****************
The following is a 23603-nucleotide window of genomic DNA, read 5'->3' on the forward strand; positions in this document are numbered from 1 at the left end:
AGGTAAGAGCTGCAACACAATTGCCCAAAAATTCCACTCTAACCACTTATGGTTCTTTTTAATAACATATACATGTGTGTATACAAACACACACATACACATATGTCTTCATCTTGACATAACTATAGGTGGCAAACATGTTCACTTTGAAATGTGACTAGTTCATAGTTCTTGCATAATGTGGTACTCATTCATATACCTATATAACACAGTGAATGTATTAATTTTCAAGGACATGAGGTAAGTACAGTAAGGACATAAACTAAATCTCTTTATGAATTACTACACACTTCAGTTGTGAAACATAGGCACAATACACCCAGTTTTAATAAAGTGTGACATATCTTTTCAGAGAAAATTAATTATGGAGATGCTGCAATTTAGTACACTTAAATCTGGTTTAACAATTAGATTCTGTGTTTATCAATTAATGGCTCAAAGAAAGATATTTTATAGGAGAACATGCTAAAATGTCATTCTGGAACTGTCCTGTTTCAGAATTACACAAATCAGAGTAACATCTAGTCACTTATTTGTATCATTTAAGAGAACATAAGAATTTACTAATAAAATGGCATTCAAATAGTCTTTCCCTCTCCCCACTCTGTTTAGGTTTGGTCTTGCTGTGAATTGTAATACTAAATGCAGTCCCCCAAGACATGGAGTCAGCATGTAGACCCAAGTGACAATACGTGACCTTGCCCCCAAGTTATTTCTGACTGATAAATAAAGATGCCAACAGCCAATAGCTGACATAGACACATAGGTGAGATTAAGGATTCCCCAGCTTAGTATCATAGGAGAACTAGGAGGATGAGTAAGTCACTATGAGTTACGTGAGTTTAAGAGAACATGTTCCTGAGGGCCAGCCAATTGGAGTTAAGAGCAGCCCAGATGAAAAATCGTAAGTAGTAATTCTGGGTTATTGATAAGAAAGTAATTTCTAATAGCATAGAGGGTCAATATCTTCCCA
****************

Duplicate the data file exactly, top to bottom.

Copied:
The following is a 23603-nucleotide window of genomic DNA, read 5'->3' on the forward strand; positions in this document are numbered from 1 at the left end:
AGGTAAGAGCTGCAACACAATTGCCCAAAAATTCCACTCTAACCACTTATGGTTCTTTTTAATAACATATACATGTGTGTATACAAACACACACATACACATATGTCTTCATCTTGACATAACTATAGGTGGCAAACATGTTCACTTTGAAATGTGACTAGTTCATAGTTCTTGCATAATGTGGTACTCATTCATATACCTATATAACACAGTGAATGTATTAATTTTCAAGGACATGAGGTAAGTACAGTAAGGACATAAACTAAATCTCTTTATGAATTACTACACACTTCAGTTGTGAAACATAGGCACAATACACCCAGTTTTAATAAAGTGTGACATATCTTTTCAGAGAAAATTAATTATGGAGATGCTGCAATTTAGTACACTTAAATCTGGTTTAACAATTAGATTCTGTGTTTATCAATTAATGGCTCAAAGAAAGATATTTTATAGGAGAACATGCTAAAATGTCATTCTGGAACTGTCCTGTTTCAGAATTACACAAATCAGAGTAACATCTAGTCACTTATTTGTATCATTTAAGAGAACATAAGAATTTACTAATAAAATGGCATTCAAATAGTCTTTCCCTCTCCCCACTCTGTTTAGGTTTGGTCTTGCTGTGAATTGTAATACTAAATGCAGTCCCCCAAGACATGGAGTCAGCATGTAGACCCAAGTGACAATACGTGACCTTGCCCCCAAGTTATTTCTGACTGATAAATAAAGATGCCAACAGCCAATAGCTGACATAGACACATAGGTGAGATTAAGGATTCCCCAGCTTAGTATCATAGGAGAACTAGGAGGATGAGTAAGTCACTATGAGTTACGTGAGTTTAAGAGAACATGTTCCTGAGGGCCAGCCAATTGGAGTTAAGAGCAGCCCAGATGAAAAATCGTAAGTAGTAATTCTGGGTTATTGATAAGAAAGTAATTTCTAATAGCATAGAGGGTCAATATCTTCCCA